• An archive of articles about the early emergence of trans-exclusive radical feminism (I'm told that the interviews with Sandy Stone and Robin Tyler merit especially close attention)
  • More from Sandy Stone
  • Early articles from Emi Koyama
  • I'm told that Susan Stryker's book Transgender History has a particularly instructive chapter on Beth Elliot and the Daughters Of Bilitis and the West Coast Lesbian Conference. I'm told that Beth Elliot had helped to organize the conference but then Robin Morgan called a vote on Elliot could stay ... and when the vote went in Elliot's favor, Morgan's group threatened to shut down the conference.
  • An article about Margaret O’Hartigan has some more leads.
  • Perspectives on PantheaCon 2011 (note that I played a small part in some discussions about related events at PantheaCon the following year)

I also cannot resist capturing this little dialogue between a pair of experts, which I will anonymize:

All I can really say is that it was obvious that MWMF's organizers were deliberate and very much premeditated in causing as much pain as they could get away with.

There is a direct connection between MWMF and what we saw in the pagan world too, not least due to Ruth Barrett and her followers being active in both scenes. Same people, same TERF bigotry in both cases.


Yup. MWMF served as an incubator, a radicalizing center, and a rallying point in both propaganda and organizing.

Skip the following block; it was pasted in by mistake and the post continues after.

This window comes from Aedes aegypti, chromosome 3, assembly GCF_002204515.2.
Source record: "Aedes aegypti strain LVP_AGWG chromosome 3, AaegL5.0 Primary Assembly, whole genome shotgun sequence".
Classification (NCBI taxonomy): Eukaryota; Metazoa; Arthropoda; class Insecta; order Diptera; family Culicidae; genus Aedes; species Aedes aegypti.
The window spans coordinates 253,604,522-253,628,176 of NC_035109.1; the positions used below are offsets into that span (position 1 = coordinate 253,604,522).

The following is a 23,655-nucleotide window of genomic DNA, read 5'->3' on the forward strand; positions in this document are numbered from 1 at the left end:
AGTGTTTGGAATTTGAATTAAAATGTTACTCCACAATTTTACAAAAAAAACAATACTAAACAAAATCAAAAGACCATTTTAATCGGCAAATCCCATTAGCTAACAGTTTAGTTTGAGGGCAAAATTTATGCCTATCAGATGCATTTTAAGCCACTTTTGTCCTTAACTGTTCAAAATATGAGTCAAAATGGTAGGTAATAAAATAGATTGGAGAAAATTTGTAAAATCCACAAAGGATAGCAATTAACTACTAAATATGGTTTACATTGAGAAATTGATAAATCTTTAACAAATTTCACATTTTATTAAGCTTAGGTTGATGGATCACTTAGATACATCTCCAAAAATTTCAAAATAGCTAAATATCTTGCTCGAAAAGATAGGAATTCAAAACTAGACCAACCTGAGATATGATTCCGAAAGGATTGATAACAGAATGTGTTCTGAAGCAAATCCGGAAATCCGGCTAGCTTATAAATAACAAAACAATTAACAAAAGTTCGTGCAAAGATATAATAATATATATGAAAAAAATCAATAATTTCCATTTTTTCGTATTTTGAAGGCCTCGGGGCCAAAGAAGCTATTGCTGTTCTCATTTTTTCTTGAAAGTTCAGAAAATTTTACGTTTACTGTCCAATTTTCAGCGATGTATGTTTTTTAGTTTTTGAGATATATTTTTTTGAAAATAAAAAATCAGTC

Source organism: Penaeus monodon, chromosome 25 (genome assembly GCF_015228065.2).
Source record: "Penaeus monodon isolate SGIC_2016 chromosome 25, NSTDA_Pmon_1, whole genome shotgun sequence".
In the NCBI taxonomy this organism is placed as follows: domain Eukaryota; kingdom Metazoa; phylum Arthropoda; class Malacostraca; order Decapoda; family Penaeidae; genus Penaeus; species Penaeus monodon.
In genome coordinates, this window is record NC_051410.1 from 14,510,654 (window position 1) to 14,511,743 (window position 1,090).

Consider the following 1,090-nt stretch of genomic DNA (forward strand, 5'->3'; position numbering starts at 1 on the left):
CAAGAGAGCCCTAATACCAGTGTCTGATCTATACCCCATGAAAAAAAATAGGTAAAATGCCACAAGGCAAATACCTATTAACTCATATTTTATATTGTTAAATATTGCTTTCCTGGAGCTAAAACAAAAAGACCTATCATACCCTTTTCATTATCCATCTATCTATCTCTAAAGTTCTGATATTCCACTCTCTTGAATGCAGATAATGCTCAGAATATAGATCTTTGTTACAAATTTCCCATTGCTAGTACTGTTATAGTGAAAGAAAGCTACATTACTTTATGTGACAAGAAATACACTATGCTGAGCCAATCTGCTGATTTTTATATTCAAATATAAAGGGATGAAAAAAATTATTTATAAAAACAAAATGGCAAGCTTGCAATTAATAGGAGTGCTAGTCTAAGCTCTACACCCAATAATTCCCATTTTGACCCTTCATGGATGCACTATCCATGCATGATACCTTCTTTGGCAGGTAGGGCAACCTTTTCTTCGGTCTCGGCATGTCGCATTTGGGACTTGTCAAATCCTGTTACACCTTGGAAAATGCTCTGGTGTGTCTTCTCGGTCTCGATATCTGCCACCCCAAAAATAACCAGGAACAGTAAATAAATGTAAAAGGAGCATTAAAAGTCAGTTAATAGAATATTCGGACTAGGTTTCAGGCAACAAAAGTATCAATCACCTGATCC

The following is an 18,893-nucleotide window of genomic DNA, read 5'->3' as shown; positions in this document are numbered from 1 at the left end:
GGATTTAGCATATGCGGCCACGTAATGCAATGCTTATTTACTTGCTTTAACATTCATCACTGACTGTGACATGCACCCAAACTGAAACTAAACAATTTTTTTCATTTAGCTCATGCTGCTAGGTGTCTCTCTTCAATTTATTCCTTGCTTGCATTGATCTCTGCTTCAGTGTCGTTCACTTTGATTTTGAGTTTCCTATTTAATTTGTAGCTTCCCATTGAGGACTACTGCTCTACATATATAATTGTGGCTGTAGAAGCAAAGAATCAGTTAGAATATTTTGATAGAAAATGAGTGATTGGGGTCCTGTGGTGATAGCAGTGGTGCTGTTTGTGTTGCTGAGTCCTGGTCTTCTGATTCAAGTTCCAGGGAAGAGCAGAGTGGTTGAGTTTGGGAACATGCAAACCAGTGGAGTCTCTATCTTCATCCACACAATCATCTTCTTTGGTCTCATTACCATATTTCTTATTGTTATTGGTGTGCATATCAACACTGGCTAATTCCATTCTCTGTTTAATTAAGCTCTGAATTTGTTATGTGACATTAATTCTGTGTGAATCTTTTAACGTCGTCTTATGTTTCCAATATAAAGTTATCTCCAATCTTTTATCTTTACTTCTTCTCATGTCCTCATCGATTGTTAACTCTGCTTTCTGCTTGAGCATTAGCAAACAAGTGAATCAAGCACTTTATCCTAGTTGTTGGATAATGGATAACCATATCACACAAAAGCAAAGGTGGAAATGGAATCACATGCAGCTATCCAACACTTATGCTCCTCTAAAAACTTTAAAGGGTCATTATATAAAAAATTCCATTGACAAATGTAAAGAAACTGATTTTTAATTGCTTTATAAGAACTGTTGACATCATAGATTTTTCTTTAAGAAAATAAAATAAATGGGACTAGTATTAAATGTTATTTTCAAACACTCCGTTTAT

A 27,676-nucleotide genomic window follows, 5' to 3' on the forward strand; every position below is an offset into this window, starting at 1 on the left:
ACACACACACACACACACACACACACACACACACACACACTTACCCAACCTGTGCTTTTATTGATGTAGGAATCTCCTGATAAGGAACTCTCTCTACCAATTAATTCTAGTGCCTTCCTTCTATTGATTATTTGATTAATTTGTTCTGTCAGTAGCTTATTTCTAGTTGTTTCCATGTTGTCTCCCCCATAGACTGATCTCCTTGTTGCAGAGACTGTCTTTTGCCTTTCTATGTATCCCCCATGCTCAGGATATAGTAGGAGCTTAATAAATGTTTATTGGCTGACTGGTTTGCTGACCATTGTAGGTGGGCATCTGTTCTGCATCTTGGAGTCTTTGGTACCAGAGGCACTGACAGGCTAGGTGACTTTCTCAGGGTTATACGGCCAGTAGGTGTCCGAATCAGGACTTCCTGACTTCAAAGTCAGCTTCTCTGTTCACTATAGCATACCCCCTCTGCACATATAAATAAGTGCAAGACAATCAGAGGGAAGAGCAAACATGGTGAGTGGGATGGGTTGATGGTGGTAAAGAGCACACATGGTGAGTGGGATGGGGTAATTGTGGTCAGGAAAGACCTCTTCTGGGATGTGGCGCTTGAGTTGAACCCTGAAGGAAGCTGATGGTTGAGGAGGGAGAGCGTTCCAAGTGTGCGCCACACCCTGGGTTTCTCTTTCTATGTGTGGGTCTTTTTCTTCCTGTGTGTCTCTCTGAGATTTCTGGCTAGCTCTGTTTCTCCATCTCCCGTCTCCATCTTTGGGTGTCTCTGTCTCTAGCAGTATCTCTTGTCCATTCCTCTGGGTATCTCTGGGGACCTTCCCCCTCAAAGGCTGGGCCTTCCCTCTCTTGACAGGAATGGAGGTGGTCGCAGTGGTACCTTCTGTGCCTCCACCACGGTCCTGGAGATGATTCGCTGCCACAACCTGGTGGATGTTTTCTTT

28 December 2017

Fascism is speaking in bad faith

It is important to understand that fascism is not a political ideology in the same way that communism is. Communists have a detailed policy program which they espouse and pursue. Fascists do not; their policy prescriptions are often outright incoherent.

Fascism is better understood as a political method. And a key part of that method is speaking in bad faith: falsely describing what they want and care about, as a way of disrupting the process of political discussion itself. The vigor with which fascists do this is difficult to understand unless one has encountered it.

I have talked about this before, when talking about Milo Yiannopoulos, the Alt Right, and free speech:

We should not defend that as free speech; we need to recognize it as an attack on free speech.
....

This is a method and it has a purpose.

If we look at the history of far right movements, we can recognize the basic pattern. These movements are not simply opposed to liberalism-as-in-the-Democratic-Party; they are opposed to liberalism-as-in-liberal-democracy. They oppose universal human rights and equality. They aim to discredit liberalism by turning its systems against itself, making them impracticable, perverting the meaning of words like “free speech”.

In this we see a continuity between the fascists of the early 20th century and the fascists and para-fascists of today. Sartre's Réflexions sur la question juive describes this pattern in a troublingly familiar way.

Never believe that anti-Semites are completely unaware of the absurdity of their replies. They know that their remarks are frivolous, open to challenge. But they are amusing themselves, for it is their adversary who is obliged to use words responsibly, since he believes in words. The anti-Semites have the right to play.

They even like to play with discourse for, by giving ridiculous reasons, they discredit the seriousness of their interlocutors. They delight in acting in bad faith, since they seek not to persuade by sound argument but to intimidate and disconcert. If you press them too closely, they will abruptly fall silent, loftily indicating by some phrase that the time for argument is past.